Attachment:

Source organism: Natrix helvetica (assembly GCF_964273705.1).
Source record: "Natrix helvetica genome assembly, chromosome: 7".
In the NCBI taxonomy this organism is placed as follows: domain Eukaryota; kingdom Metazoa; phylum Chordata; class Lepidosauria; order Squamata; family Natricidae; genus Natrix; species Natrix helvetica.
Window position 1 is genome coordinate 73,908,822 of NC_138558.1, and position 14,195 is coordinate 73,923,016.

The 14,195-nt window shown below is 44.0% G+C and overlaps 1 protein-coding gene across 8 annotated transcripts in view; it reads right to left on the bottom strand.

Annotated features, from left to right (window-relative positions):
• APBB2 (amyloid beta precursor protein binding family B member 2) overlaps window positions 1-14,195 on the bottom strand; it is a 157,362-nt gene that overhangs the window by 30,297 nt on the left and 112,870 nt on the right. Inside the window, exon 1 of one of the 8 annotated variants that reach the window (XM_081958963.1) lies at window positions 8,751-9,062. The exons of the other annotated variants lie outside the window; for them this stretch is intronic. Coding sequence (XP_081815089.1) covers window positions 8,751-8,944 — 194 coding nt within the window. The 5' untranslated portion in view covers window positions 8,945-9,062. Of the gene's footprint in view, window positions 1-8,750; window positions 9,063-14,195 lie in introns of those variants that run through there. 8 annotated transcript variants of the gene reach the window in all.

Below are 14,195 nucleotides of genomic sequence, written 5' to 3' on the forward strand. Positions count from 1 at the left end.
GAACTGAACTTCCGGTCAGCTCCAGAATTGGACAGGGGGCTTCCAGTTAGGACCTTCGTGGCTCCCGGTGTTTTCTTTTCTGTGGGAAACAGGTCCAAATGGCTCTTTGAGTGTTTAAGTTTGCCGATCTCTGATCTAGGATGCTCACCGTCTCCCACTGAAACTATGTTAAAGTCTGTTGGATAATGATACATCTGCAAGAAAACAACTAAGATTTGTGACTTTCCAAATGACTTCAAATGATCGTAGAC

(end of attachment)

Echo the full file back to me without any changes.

Source organism: Natrix helvetica (assembly GCF_964273705.1).
Source record: "Natrix helvetica genome assembly, chromosome: 7".
In the NCBI taxonomy this organism is placed as follows: domain Eukaryota; kingdom Metazoa; phylum Chordata; class Lepidosauria; order Squamata; family Natricidae; genus Natrix; species Natrix helvetica.
Window position 1 is genome coordinate 73,908,822 of NC_138558.1, and position 14,195 is coordinate 73,923,016.

The 14,195-nt window shown below is 44.0% G+C and overlaps 1 protein-coding gene across 8 annotated transcripts in view; it reads right to left on the bottom strand.

Annotated features, from left to right (window-relative positions):
• APBB2 (amyloid beta precursor protein binding family B member 2) overlaps window positions 1-14,195 on the bottom strand; it is a 157,362-nt gene that overhangs the window by 30,297 nt on the left and 112,870 nt on the right. Inside the window, exon 1 of one of the 8 annotated variants that reach the window (XM_081958963.1) lies at window positions 8,751-9,062. The exons of the other annotated variants lie outside the window; for them this stretch is intronic. Coding sequence (XP_081815089.1) covers window positions 8,751-8,944 — 194 coding nt within the window. The 5' untranslated portion in view covers window positions 8,945-9,062. Of the gene's footprint in view, window positions 1-8,750; window positions 9,063-14,195 lie in introns of those variants that run through there. 8 annotated transcript variants of the gene reach the window in all.

Below are 14,195 nucleotides of genomic sequence, written 5' to 3' on the forward strand. Positions count from 1 at the left end.
GAACTGAACTTCCGGTCAGCTCCAGAATTGGACAGGGGGCTTCCAGTTAGGACCTTCGTGGCTCCCGGTGTTTTCTTTTCTGTGGGAAACAGGTCCAAATGGCTCTTTGAGTGTTTAAGTTTGCCGATCTCTGATCTAGGATGCTCACCGTCTCCCACTGAAACTATGTTAAAGTCTGTTGGATAATGATACATCTGCAAGAAAACAACTAAGATTTGTGACTTTCCAAATGACTTCAAATGATCGTAGAC